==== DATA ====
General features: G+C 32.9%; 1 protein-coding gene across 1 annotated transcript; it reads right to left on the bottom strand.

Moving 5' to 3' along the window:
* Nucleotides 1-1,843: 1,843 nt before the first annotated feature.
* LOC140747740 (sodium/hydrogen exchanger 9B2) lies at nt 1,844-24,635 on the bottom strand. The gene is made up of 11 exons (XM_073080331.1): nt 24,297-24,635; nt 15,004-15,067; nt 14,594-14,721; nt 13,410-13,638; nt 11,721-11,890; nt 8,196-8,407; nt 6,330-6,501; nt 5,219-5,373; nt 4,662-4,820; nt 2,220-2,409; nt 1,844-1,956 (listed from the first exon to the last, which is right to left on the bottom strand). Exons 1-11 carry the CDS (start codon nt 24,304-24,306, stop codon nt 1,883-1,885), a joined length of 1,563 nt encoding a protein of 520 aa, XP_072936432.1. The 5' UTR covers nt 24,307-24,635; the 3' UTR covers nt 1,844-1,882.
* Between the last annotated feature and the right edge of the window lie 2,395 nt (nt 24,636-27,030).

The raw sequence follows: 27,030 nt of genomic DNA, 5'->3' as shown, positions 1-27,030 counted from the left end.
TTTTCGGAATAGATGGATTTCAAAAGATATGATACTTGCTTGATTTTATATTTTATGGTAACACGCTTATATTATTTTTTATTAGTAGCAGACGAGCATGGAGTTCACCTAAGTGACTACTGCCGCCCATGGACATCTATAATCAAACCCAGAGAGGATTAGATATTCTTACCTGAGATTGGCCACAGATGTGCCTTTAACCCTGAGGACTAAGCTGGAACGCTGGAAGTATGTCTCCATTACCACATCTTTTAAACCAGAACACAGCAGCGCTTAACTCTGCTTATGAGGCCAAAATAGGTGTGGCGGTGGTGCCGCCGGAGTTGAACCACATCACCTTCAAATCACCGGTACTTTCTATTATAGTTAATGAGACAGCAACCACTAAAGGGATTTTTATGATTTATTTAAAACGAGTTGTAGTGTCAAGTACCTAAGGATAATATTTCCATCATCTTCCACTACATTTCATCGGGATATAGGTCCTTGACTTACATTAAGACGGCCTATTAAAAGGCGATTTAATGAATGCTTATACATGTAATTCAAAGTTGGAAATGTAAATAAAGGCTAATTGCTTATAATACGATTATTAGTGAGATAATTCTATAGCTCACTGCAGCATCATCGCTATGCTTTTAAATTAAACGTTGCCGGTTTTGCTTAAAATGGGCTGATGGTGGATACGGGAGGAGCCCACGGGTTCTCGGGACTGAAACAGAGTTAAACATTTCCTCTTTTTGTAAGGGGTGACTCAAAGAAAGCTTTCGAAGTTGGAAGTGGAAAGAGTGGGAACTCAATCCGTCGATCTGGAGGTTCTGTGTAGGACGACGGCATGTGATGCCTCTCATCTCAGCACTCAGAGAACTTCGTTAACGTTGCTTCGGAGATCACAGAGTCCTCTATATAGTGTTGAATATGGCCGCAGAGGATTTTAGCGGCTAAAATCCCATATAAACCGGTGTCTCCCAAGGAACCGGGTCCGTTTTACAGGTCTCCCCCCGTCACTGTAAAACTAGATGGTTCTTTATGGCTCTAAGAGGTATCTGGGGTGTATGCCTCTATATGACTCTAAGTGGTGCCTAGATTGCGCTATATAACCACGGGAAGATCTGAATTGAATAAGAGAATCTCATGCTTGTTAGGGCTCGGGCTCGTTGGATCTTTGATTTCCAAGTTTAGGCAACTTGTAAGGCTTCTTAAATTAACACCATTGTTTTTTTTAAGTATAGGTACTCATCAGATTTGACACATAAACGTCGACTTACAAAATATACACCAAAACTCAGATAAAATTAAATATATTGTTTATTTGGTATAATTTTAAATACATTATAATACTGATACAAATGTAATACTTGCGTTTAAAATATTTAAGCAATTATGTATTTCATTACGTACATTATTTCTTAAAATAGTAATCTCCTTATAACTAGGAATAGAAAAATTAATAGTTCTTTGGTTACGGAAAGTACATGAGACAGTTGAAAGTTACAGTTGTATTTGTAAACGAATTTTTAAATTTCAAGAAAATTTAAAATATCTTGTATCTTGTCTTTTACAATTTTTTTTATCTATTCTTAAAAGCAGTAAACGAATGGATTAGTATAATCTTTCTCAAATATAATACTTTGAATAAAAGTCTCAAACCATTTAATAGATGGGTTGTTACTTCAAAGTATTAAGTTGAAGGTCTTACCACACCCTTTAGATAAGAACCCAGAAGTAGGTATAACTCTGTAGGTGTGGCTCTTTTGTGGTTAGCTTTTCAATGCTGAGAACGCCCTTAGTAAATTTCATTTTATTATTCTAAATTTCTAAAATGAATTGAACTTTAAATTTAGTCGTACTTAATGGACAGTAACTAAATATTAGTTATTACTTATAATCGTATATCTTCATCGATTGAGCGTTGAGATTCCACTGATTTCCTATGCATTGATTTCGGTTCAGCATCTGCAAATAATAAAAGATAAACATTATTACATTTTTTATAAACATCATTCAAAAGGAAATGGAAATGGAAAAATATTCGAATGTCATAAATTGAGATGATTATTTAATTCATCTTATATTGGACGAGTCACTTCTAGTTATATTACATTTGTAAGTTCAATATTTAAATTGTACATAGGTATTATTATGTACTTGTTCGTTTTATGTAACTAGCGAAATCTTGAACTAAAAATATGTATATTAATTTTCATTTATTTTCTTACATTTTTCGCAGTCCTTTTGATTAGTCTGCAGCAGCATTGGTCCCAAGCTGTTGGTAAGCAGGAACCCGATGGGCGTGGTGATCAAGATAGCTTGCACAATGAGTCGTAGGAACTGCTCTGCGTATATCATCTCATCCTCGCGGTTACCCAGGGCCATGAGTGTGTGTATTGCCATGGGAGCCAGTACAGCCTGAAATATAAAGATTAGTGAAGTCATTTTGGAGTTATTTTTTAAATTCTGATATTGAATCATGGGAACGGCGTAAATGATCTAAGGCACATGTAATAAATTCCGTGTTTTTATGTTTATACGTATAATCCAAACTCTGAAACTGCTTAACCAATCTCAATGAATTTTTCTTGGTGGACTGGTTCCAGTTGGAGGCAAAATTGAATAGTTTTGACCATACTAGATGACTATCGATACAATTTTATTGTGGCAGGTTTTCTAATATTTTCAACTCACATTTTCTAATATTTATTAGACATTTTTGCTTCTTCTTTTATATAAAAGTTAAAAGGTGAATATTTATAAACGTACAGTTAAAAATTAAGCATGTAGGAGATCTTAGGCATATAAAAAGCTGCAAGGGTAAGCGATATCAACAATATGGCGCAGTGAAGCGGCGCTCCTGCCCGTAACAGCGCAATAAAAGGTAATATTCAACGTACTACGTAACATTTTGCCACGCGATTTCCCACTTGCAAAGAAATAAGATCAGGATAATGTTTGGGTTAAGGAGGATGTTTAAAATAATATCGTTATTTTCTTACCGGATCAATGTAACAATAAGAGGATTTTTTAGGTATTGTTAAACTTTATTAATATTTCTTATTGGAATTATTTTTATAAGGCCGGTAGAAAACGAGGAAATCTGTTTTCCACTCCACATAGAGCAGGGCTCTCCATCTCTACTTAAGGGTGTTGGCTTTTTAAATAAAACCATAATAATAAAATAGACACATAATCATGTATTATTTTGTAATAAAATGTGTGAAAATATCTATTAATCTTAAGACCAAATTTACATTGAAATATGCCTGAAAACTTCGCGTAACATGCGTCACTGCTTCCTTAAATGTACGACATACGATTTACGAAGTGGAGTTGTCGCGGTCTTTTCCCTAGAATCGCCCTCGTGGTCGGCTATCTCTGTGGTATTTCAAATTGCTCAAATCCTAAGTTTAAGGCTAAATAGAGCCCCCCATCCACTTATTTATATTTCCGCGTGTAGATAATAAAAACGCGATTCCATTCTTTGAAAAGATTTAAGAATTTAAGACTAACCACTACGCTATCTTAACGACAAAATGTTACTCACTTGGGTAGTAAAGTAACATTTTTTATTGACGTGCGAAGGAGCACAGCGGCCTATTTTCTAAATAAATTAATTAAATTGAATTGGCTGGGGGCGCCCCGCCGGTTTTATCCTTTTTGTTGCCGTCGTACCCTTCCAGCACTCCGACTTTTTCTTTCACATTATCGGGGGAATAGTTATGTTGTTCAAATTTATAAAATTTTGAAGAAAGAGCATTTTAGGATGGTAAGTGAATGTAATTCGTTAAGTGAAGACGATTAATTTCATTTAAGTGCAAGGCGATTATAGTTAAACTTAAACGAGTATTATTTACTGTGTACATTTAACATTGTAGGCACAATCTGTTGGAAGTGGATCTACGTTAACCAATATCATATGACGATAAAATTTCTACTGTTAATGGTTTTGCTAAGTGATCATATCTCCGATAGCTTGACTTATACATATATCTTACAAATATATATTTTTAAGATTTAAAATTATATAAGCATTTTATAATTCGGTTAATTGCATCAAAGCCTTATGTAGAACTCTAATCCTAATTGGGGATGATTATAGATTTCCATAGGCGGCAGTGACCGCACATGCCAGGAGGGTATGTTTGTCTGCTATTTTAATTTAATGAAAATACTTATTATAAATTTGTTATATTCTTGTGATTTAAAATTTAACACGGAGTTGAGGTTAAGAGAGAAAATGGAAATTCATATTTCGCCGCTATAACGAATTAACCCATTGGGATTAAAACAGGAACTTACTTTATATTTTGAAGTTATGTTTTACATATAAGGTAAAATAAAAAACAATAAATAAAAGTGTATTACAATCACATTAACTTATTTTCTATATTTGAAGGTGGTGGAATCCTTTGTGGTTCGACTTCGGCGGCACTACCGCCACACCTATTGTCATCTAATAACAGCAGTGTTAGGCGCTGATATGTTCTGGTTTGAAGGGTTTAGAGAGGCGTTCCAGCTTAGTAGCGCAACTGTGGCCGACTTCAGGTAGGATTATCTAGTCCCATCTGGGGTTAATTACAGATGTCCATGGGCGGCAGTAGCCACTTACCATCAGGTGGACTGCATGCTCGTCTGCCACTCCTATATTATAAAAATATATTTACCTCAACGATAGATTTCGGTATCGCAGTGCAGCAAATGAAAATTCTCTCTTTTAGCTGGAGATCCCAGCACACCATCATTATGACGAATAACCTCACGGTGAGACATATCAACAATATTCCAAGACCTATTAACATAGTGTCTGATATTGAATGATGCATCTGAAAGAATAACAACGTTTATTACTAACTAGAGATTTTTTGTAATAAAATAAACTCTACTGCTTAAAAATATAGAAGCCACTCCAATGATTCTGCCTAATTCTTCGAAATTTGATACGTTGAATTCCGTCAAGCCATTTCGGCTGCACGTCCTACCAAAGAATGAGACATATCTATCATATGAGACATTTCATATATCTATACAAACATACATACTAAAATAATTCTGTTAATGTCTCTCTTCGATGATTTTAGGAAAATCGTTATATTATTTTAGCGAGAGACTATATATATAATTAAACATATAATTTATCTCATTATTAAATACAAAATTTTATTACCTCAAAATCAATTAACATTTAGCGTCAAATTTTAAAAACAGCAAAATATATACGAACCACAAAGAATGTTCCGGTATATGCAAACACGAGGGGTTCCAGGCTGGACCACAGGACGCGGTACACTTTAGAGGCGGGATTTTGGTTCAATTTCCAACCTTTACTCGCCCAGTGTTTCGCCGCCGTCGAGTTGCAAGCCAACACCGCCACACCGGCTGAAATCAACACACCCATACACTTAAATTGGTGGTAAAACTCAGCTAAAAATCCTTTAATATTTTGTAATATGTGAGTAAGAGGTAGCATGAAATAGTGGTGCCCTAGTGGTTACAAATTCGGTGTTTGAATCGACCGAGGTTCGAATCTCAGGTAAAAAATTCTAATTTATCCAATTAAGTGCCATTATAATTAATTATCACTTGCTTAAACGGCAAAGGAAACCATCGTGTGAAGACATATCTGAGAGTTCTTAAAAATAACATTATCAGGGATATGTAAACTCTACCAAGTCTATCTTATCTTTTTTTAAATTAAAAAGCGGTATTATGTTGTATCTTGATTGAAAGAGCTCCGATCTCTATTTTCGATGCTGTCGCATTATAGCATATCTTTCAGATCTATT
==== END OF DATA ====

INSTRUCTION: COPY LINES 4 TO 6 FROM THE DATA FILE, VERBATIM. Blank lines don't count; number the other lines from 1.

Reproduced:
* LOC140747740 (sodium/hydrogen exchanger 9B2) lies at nt 1,844-24,635 on the bottom strand. The gene is made up of 11 exons (XM_073080331.1): nt 24,297-24,635; nt 15,004-15,067; nt 14,594-14,721; nt 13,410-13,638; nt 11,721-11,890; nt 8,196-8,407; nt 6,330-6,501; nt 5,219-5,373; nt 4,662-4,820; nt 2,220-2,409; nt 1,844-1,956 (listed from the first exon to the last, which is right to left on the bottom strand). Exons 1-11 carry the CDS (start codon nt 24,304-24,306, stop codon nt 1,883-1,885), a joined length of 1,563 nt encoding a protein of 520 aa, XP_072936432.1. The 5' UTR covers nt 24,307-24,635; the 3' UTR covers nt 1,844-1,882.
* Between the last annotated feature and the right edge of the window lie 2,395 nt (nt 24,636-27,030).

The raw sequence follows: 27,030 nt of genomic DNA, 5'->3' as shown, positions 1-27,030 counted from the left end.